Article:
Government launches anti-corruption drive

The government has launched a campaign to eradicate corruption in public office, with Justice Minister Emily Yiolitis pledging to carry out the action plan demanded by President Nicos Anastasiades earlier this year.

The campaign includes a series of measures designed to fight corruption based on transparency and accountability to win back the public’s trust.

Yiolitis addressed an anti-corruption seminar Thursday, marking a new round of training for state officials and the wider public sector.

“Corruption is one of the biggest problems internationally, and its spread poses a threat to the foundations of any state’s economy and democracy as it diverts resources and undermines the efficiency of public spending,” said Yiolitis.

She said emphasis would be on educating people and making them active participants in the fight against corruption.

“Corruption makes states less attractive for business and, as a result, reduces private investment and competitiveness, thus undermining the growth of the economy”.

She called it a key factor in eroding citizens and society’s trust towards institutions, politics, and government institutions.

Yiolitis said the government had proved its intent to deal with the problem efficiently and holistically to rid society of this burden.

The government wants to amend the Criminal Code, increasing penalties for public officials who abuse power from 3 to 7 years in prison.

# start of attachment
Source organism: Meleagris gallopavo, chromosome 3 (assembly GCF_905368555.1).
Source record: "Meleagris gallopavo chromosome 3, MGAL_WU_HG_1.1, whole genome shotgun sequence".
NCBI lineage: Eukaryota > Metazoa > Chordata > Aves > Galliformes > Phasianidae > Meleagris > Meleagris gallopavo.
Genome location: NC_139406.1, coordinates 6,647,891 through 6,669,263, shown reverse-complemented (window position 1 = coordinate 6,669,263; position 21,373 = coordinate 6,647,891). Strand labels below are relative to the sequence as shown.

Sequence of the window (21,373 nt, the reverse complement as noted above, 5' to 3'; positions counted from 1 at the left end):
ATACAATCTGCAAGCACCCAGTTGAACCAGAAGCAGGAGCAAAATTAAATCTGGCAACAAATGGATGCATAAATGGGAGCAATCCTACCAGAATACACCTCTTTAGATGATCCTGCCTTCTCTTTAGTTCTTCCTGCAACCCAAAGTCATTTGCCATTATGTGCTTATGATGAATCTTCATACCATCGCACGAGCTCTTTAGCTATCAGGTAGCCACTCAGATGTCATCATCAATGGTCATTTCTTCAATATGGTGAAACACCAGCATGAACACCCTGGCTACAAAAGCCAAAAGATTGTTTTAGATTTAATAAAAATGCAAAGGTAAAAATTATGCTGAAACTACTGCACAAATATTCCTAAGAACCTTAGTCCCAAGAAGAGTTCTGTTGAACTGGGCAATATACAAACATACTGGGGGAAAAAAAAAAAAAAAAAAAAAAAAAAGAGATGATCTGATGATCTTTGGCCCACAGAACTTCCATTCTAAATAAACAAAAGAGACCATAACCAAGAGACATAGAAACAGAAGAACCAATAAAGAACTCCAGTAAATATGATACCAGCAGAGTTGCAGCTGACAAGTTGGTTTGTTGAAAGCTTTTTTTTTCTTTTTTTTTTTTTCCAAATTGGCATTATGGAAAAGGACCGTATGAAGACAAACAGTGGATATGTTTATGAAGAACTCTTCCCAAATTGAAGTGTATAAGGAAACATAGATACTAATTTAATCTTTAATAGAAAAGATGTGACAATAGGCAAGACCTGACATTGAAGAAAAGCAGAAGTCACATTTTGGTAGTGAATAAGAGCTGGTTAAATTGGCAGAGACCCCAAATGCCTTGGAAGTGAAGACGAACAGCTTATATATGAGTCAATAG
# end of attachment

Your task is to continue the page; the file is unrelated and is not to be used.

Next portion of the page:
“Strong political will and cooperation on behalf of the legislature, the parties, non-government organisations, professional groups, and civil society, in general, is also necessary.

“I am sorry to note that important Bills in this package, such as the Bill regulating the establishment of an Independent Anti-Corruption Authority, have been extensively debated but have not been put to the vote in Parliament.”

The minister said the government aims to improve transparency and accountability.

“Important elements in minimising corruption and can only be achieved in a context of improving the quality of institutions and public sector governance.”

The Ministry of Finance is promoting reforms in public service to ensure that all recruitment, evaluation, and promotions in the civil service will be based on principles of objectivity and meritocracy.

There are also plans to set up a national integrity body authorised to conduct a real-time audit on politicians and their asset declarations.

The government and the political system has come under public scrutiny, accused of sweeping corruption under the carpet following revelations of corruption in high places.

Anastasiades has come under fire himself over alleged involvement in the controversial citizenship by investment programme.

An undercover Al Jazeera sting operation portrayed the then-House Speaker Demetris Syllouris and AKEL MP Christakis Giovanis, appearing ready to help a dodgy Chinese investor secure Cypriot citizenship for cash.

Both have since resigned, with a police investigation into their actions underway.

Although the video did not reference a government official, it did shoot down the government’s claim that Cyprus was unfairly targeted over its investment scheme from foreign media and EU partners.

In 2019, the Council of Europe’s Group of States against Corruption (GRECO) said Cyprus was among countries that have not fully complied with its recommendations on corruption prevention.

According to the Commission, Cyprus has also failed to comply with the EU’s latest anti-money laundering directive, which leaves a legal gap that could be exploited at the bloc’s expense.

Published: 13 May 2021

Pin It on Pinterest

Skip to content